RFC 1582 Demand RIP February 1994 With call set up time on the WAN being of the order of a second, a value of 5 seconds for the retransmission timer is appropriate. If no response is received after 10 retransmissions, routes via the next hop router are marked as unreachable, the hold down timer MUST be started and the entry is advertised as unreachable on other interfaces. On expiry of the hold down timer the entry is deleted. The next hop router is then polled using a triggered request packet at 60 second intervals. If a response is received the routers should exchange routing information using triggered response packets. It may not be desirable to poll indefinitely, since a lack of response (when a circuit is up) is most likely caused by incorrect configuration of the next hop router. An administrator definable number of polls (5 or greater) should be provided. If the circuit manager indicates that the next hop router is unreachable, the retransmission is suppressed until the circuit manager indicates that the next hop router is reachable once more. Counting of the number of retransmissions continues from where it left off prior to the circuit down indication. 7.3 Reassembly Timer When a router receives a triggered response update it MUST acknowledge each fragment. If the routing update is fragmented over more than one packet, the receiving router MUST store the fragments until ALL fragments are received. On receiving the first fragment a timer should be started. If all fragments of the routing update are not received within that period they are discarded - and a triggered request is sent back to the originator (with retransmissions if necessary). The originator MUST then resend ALL triggered response fragments. The reassembly timer should be set to four times the value of the retransmission timer. With a suggested retransmission timer value of 5 seconds, the suggested reassembly timer value SHOULD be 20 seconds. Implementations MAY allow the reassembly timer and retransmission timer to be configurable (in the 1:4 ratio), but interoperability will be compromised on WANs where all participating routers DO NOT support the same values for these timers. Fragments MUST also be discarded if a new fragment with a different sequence number is received. A triggered request MUST not be sent in this instance. Meyer [Page 26]
RFC 1582 Demand RIP February 1994 8. Implementation Considerations In the implementation described in this memo, it is assumed that there is a close binding between the circuit manager and the routing applications - that they are in some way the same 'program'. This is not necessarily true of all products which are routers. In particular there are UNIX host implementations in which the routing application is distinct from the kernel, where the circuit manager is likely to be installed. In such systems it is possible to stop (or crash) the routing applications independently of what is happening in the kernel. Other implementations might have the circuit manager on a separate card which again may give the circuit manager a life of its own. In implementations where the applications and circuit manager have independent lives, a keep-alive mechanism MUST be provided between the applications and the circuit manager, so that if the application or network layer dies and is subsequently re-started they can resynchronize their state tables. Ideally, when an application dies, the circuit manager should close all existing VCs appropriate to the application and make no further outgoing calls and reject incoming calls until the application is running again. If the circuit manager is using some form of encapsulation, several applications may be sharing the same VC. If this is the case the circuit manager may wish to filter out datagrams for the appropriate network layer if only one of the applications is affected. But this is not an ideal solution. Conversely if the application believes the circuit manager has died, it should mark all routes via the circuit manager as unreachable and advertise them on other interfaces for the duration of the hold down timer before deleting them. 9. Security Considerations Security is provided my a number of aspects: o The circuit manager is required to be provided with a list of physical addresses to enable it to establish a call to the next hop router on an X.25 SVC or ISDN B-channel. The circuit manager SHOULD only allow incoming calls to be accepted from the same well defined list of routers. Meyer [Page 27]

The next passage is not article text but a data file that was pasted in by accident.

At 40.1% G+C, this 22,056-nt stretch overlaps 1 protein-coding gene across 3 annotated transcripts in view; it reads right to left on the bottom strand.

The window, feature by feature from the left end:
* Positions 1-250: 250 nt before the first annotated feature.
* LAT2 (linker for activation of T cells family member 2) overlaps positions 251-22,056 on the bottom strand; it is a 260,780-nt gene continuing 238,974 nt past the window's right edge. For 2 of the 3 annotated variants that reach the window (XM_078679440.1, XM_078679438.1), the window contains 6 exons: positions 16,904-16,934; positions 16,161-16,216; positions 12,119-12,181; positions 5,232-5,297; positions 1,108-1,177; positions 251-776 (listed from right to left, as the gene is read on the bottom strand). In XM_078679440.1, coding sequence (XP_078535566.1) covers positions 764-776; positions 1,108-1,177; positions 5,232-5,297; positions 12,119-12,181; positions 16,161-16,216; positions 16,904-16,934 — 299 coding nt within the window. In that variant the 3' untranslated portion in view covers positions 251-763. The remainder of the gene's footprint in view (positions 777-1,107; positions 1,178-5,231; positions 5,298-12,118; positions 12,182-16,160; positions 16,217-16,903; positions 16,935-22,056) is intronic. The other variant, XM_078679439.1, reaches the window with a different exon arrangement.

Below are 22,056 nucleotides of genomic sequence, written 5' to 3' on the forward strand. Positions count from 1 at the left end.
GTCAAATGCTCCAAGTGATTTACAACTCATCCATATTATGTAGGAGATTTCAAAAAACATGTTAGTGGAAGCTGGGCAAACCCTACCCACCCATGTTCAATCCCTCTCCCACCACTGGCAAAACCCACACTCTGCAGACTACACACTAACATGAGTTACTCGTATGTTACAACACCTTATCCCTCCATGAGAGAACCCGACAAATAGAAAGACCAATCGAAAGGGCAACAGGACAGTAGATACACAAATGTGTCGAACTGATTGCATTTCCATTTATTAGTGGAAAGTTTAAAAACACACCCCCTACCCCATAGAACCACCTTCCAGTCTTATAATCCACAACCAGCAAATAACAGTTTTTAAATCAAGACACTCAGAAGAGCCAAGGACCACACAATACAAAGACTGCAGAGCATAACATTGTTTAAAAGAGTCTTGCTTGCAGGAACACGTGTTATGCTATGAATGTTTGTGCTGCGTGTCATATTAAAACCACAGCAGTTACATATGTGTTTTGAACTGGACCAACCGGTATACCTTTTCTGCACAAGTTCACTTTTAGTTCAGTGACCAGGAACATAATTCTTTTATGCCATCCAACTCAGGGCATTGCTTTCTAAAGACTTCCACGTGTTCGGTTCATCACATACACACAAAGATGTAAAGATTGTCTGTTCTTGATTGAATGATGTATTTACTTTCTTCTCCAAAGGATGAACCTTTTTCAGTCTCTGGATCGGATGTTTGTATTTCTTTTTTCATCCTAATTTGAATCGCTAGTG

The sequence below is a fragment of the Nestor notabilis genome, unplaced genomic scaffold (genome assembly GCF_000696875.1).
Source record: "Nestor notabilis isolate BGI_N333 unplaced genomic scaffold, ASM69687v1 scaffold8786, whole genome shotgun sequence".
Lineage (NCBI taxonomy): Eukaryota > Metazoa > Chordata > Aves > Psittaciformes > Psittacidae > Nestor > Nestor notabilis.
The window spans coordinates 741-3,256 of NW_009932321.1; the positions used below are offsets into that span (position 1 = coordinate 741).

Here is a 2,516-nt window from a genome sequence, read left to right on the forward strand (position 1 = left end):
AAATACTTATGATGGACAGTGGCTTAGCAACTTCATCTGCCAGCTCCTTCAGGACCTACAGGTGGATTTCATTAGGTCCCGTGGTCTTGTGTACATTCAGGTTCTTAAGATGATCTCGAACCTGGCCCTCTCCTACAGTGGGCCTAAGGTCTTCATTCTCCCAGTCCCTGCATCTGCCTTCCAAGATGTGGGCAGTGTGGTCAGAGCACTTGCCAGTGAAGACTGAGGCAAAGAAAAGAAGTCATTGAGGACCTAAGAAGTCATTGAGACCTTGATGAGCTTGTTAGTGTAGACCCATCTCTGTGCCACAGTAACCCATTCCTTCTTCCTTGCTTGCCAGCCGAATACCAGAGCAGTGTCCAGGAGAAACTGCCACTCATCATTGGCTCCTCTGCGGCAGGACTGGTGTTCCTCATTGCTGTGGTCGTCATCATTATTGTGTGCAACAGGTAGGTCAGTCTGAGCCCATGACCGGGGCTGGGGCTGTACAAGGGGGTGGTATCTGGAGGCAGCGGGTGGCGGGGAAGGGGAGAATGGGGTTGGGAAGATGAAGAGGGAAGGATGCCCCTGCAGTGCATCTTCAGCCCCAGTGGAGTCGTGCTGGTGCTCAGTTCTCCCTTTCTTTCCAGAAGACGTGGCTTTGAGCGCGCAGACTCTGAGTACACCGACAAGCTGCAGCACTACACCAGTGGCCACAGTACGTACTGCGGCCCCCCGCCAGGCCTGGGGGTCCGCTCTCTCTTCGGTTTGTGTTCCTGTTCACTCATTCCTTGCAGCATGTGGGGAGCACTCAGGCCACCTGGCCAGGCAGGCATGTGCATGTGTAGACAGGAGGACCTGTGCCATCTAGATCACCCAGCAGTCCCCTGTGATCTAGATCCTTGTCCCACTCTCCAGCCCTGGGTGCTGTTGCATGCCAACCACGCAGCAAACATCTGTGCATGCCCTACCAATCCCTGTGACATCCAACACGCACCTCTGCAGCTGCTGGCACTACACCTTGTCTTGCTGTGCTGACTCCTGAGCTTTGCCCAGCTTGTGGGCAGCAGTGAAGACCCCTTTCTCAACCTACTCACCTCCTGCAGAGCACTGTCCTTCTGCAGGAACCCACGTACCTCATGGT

RFC 1582 Demand RIP February 1994 Elsewhere in the system there will be a set of logical address and physical address tuples to enable the network protocols to run over the correct circuit. This may be a lookup table, or in some instances there may be an algorithmic conversion between the two addresses. o The routing (or service advertising) task MUST be provided with a list of logical addresses to which triggered updates are to be sent on the WAN. The list MAY be a subset of the list of next hop routers maintained by the circuit manager. There MAY also be a separate list of next hop routers to which traditional broadcasts of routing (or service advertising) updates should be sent. Next hop routers omitted from either list are assumed to be not participating in routing (or service advertising) updates. The list (or lists) doubles as a list of routers from which routing updates are allowed to be received from the WAN. Any routing information received from a router not in the appropriate list MUST be discarded. 10. References [1] Hedrick. C., "Routing Information Protocol", STD 34, RFC 1058, Rutgers University, June 1988. [2] Malkin. G., "RIP Version 2 - Carrying Additional Information", RFC 1388, Xylogics, January 1993. [3] Novell Incorporated., "IPX Router Specification", Version 1.10, October 1992. [4] Xerox Corporation., "Internet Transport Protocols", Xerox System Integration Standard XSIS 028112, December 1981. [5] Malis. A., Robinson. D., and R. Ullmann, "Multiprotocol Interconnect on X.25 and ISDN in the Packet Mode", RFC 1356, BBN Communications, Computervision Systems Integration, Process Software Corporation, August 1992. Meyer [Page 28]
RFC 1582 Demand RIP February 1994 11. Author's Address Gerry Meyer Spider Systems Stanwell Street Edinburgh EH6 5NG Scotland, UK